homeowner's ability to survive.  

             ü    Workers' Compensation:
               According to opponents, the workers' compensation 
               provisions in the bill eliminate a very narrow exemption in 
               existing law applicable when a person has worked less than 
               52 hours, or earned less than $100, in the 90 days 
               preceding the date of injury.  Persons who employ someone 
               this occasionally do not think of themselves as employers 
               and are not likely to purchase a workers' compensation 
               insurance policy. Opponents argue that under this bill, if 
               they do not do so, they can be sued with a presumption that 
               they negligently caused the injury, and their property can 
               be attached to secure the payment of compensation if they 
               do not meet the burden of proving that the injury was 
               caused by something other than work as their domestic 
               employee.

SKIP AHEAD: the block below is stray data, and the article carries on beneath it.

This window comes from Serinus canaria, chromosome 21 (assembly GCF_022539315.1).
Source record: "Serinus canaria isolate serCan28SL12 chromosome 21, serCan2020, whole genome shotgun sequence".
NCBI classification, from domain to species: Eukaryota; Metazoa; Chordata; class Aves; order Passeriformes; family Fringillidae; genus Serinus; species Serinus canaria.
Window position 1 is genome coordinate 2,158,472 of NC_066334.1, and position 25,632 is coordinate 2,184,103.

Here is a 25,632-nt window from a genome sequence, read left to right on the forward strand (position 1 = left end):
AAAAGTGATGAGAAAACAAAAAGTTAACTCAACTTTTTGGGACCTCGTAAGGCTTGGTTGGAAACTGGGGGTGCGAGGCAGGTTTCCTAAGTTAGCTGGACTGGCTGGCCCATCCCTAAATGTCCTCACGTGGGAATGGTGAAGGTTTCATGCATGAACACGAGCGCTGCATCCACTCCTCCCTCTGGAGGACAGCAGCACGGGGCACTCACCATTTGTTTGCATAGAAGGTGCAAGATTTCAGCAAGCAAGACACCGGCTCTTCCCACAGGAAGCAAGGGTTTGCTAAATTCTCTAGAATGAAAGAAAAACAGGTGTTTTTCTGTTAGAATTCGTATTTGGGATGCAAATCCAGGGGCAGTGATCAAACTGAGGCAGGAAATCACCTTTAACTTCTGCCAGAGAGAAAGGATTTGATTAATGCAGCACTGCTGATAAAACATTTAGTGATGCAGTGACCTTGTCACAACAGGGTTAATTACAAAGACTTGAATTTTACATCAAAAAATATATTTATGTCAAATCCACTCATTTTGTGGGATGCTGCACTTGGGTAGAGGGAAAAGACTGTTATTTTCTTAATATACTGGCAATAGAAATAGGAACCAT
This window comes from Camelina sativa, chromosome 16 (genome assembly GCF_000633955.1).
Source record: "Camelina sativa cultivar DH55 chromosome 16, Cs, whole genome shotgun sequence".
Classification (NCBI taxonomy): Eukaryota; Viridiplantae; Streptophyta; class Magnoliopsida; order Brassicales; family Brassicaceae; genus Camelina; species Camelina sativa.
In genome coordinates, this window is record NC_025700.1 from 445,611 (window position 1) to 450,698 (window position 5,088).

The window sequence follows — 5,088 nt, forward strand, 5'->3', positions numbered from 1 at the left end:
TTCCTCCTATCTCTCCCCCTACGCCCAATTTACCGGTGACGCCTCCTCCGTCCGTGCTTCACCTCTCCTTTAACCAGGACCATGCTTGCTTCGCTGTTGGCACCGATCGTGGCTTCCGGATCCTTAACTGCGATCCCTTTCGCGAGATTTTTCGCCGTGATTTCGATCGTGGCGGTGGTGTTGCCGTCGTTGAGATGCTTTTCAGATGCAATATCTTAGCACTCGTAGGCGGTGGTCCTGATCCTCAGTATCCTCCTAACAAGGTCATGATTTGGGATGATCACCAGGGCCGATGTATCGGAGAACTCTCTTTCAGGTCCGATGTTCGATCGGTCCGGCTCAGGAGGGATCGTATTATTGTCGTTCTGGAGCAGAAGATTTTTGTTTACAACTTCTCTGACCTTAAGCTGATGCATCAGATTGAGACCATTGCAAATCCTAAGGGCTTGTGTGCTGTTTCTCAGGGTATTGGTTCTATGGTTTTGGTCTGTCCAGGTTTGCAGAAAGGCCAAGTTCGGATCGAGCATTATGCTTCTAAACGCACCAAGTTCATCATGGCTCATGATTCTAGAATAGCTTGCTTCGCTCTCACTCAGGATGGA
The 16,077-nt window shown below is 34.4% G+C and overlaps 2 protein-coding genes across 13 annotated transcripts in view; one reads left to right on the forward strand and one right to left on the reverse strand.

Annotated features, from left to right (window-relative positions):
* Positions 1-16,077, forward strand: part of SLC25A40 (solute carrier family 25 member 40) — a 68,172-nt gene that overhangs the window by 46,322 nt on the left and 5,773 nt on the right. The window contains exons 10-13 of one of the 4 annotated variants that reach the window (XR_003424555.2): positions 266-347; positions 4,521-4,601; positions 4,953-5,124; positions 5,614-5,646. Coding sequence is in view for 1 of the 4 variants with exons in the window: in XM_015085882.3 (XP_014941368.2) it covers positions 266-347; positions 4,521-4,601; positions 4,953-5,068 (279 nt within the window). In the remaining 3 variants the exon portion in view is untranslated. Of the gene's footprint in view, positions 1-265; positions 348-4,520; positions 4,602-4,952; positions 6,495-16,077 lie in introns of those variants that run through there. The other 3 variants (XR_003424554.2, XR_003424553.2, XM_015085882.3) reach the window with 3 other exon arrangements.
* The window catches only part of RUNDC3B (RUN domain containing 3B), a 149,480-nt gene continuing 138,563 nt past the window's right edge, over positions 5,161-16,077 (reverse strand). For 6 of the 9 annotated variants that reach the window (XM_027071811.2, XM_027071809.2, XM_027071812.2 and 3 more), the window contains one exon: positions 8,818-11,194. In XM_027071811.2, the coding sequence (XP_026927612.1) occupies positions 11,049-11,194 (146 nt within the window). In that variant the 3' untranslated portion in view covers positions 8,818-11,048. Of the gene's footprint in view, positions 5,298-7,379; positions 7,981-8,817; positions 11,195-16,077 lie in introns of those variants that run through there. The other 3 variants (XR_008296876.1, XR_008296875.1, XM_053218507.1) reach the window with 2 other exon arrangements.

ü    Underground Economy:
               Opponents also argue that if the cost of home care is 
               drastically increased, the price difference between 
               legitimate home care companies and the underground option 
               will widen and the underground economy will dramatically 
               grow, at a detriment to all stakeholders involved.  They 
               argue that the underground economy has no oversight, taxes 
               are not paid, liability is not covered, and it often leads 
               to one side taking advantage of the other, financially, 
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               physically and/or emotionally.   

             ü    Impossible to Implement: 
               Opponents argue that this bill is almost impossible to 
               implement in a reasonable way as working parents would be 
               forced to 1) hire a second babysitter or elder caregiver to 
               fill in for the meal and rest breaks, which they argue is 
               difficult since most parents could not afford to hire a 
               second nanny, nor is it likely to find someone willing to